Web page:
Type of Ammeter
Today Ammeters in terms of mechanism of action are divided into the following types: 1.Moving coil 2-Moving magnet 3-Electrodynamic 4-Moving iron 5-Hot wire 6-Digital 7-Integrating
1-Moving coil Ammeter
The D'Arsonval galvanometer is a moving coil ammeter. It uses magnetic deflection, where current passing through a coil causes the coil to move in a magnetic field. The modern form of this instrument was developed by Edward Weston, and uses two spiral springs to provide the restoring force. The uniform air gap between the iron core and the permanent magnet poles make the deflection of the meter linearly proportional to current. These meters have linear scales. Basic meter movements can have full-scale deflection for currents from about 25 microamperes to 10 milliamperes. Because the magnetic field is polarised, the meter needle acts in opposite directions for each direction of current. A DC ammeter is thus sensitive to which way round it is connected; most are marked with a positive terminal, but some have centre-zero mechanisms and can display currents in either direction. A moving coil meter indicates the average (mean) of a varying current through it, which is zero for AC. For this reason moving-coil meters are only usable directly for DC, not AC.This type of meter movement is extremely common for both ammeters and other meters derived from them, such as voltmeters and ohmmeters. Although their use has become less common in recent decades, this type of basic movement was once the standard indicator mechanism for any analogue displays involving electrical machinery. Moving Coil Instruments are used for measuring DC quantities. They can be used on AC systems when fed through bridge rectifiers, but some products are rectified moving coil and can be used in ac systems directly.
2-Moving magnet Ammeter
Moving magnet ammeters operate on essentially the same principle as moving coil, except that the coil is mounted in the meter case, and a permanent magnet moves the needle. Moving magnet Ammeters are able to carry larger currents than moving coil instruments, often several tens of Amperes, because the coil can be made of thicker wire and the current does not have to be carried by the hairsprings. Indeed, some Ammeters of this type do not have hairsprings at all, instead using a fixed permanent magnet to provide the restoring force.
An electrodynamic movement uses an electromagnet instead of the permanent magnet of the d'Arsonval movement. This instrument can respond to both alternating and direct current and also indicates true RMS for AC.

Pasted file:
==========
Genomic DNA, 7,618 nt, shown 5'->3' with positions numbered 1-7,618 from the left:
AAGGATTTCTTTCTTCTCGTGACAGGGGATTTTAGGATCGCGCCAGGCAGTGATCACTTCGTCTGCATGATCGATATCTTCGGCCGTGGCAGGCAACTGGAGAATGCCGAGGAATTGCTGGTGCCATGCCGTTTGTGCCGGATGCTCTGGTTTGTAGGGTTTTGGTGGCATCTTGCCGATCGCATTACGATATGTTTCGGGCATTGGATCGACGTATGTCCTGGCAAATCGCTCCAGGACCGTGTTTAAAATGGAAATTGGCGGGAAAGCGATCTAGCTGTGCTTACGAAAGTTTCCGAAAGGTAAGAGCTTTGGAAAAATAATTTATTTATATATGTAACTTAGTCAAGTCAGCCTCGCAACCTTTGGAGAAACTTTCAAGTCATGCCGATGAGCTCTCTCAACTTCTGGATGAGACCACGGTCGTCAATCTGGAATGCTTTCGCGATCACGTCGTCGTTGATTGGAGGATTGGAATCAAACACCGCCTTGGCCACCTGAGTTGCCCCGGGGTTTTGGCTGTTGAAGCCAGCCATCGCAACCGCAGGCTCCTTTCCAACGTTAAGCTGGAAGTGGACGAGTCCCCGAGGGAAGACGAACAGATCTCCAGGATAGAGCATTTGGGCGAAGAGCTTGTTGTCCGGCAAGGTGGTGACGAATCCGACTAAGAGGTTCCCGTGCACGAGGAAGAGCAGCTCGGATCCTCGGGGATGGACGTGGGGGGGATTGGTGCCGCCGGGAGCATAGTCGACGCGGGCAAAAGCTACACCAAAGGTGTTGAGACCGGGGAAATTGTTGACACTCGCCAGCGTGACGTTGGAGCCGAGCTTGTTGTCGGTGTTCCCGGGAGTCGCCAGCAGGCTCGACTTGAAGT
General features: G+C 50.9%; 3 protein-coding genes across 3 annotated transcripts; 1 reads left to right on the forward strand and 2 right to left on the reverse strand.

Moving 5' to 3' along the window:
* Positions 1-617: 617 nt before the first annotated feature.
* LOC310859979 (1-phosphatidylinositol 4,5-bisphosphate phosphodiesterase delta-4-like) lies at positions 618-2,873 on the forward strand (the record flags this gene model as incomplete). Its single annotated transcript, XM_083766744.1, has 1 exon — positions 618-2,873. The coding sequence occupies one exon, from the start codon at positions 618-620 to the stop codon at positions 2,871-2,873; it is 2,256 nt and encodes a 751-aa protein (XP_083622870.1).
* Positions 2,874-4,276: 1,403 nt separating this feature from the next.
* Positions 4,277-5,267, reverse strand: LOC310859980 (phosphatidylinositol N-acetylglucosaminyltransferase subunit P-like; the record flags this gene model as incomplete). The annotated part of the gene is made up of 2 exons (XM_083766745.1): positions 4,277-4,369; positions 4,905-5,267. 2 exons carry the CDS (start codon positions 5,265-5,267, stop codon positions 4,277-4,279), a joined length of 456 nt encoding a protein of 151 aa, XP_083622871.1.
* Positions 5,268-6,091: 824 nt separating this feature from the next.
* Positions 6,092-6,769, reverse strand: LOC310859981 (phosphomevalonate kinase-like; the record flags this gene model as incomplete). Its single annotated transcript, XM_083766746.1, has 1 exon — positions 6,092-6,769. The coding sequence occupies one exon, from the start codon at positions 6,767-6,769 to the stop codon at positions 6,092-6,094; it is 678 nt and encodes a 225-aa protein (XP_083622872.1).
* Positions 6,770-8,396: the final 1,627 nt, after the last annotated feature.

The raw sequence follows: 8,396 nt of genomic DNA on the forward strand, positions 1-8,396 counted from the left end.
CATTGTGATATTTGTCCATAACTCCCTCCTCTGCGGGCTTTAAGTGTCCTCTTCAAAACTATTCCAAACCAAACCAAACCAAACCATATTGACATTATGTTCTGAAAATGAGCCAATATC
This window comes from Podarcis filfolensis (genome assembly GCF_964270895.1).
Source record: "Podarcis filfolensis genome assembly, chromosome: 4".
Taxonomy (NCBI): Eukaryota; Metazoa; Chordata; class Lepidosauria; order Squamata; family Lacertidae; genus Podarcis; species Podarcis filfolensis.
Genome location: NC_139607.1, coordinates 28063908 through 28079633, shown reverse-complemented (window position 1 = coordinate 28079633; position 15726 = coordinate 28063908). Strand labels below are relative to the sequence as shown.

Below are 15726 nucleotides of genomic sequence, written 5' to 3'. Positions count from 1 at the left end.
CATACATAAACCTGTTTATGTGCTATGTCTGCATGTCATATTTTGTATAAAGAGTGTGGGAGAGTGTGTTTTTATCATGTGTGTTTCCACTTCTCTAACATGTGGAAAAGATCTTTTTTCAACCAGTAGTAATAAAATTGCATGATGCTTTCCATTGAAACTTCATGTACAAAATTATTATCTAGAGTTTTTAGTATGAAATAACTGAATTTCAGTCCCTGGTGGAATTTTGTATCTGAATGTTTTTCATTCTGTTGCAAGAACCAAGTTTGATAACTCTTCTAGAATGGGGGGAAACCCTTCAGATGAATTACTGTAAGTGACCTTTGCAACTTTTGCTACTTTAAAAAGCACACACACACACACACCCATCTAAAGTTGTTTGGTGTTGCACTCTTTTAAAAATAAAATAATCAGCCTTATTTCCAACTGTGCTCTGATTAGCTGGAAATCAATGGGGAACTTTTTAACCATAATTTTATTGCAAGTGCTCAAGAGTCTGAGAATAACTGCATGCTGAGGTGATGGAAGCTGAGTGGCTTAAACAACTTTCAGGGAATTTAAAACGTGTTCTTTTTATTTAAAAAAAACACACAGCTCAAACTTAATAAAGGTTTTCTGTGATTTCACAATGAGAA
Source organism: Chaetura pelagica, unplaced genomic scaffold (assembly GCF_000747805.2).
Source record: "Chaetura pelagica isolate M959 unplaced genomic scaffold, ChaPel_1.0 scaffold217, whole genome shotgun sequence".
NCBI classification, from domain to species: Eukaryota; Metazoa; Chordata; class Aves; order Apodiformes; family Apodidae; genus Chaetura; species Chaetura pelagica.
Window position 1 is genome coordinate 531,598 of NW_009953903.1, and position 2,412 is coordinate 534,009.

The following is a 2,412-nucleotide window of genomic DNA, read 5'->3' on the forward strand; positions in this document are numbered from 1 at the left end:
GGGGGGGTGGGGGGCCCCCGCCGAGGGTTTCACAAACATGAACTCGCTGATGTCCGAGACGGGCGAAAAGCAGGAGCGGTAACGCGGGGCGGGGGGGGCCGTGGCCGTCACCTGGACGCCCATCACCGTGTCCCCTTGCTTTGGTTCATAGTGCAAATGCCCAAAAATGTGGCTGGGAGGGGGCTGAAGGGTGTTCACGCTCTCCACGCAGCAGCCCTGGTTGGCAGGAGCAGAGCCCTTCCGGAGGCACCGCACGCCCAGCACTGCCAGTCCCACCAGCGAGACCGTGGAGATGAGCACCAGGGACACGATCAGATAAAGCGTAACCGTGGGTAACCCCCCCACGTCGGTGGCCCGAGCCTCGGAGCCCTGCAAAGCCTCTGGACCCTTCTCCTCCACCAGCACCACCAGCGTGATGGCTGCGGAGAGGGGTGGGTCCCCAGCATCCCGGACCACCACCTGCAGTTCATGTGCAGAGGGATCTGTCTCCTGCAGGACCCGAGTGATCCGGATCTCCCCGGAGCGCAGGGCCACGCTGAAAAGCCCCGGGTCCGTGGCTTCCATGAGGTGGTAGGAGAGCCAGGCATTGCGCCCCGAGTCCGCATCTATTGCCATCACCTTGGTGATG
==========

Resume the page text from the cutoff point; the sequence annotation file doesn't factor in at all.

4-Moving irom Ammeter
Moving iron ammeters use a piece of iron which moves when acted upon by the electromagnetic force of a fixed coil of wire. This type of meter responds to both direct and alternating currents (as opposed to the moving-coil ammeter, which works on direct current only). The iron element consists of a moving vane attached to a pointer, and a fixed vane, surrounded by a coil. As alternating or direct current flows through the coil and induces a magnetic field in both vanes, the vanes repel each other and the moving vane deflects against the restoring force provided by fine helical springs.The deflection of a moving iron meter is proportional to the square of the current. Consequently, such meters would normally have a non linear scale, but the iron parts are usually modified in shape to make the scale fairly linear over most of its range. Moving iron instruments indicate the RMS value of any AC waveform applied. The moving-iron meter was invented by Austrian engineer Friedrich Drexler in 1884.
5-Hot wire Ammeter
In a hot-wire ammeter, a current passes through a wire which expands as it heats. Although these instruments have slow response time and low accuracy, they were sometimes used in measuring radio-frequency current.These also measure true RMS for an applied AC current.
In much the same way as the analogue ammeter formed the basis for a wide variety of derived meters, including voltmeters, the basic mechanism for a digital meter is a digital voltmeter mechanism, and other types of meter are built around this. Digital ammeter designs use a shunt resistor to produce a calibrated voltage proportional to the current flowing. This voltage is then measured by a digital voltmeter, through use of an analog to digital converter (ADC); the digital display is calibrated to display the current through the shunt. Such instruments are generally calibrated to indicate the RMS value for a sine wave only but some designs will indicate true RMS (sometimes with limitations as to wave shape).
There is also a range of devices referred to as integrating ammeters.In these ammeters the current is summed over time, giving as a result the product of current and time; which is proportional to the energy transferred with that current. These can be used for energy meters (watt-hour meters) or for estimating the charge of battery or capacitor.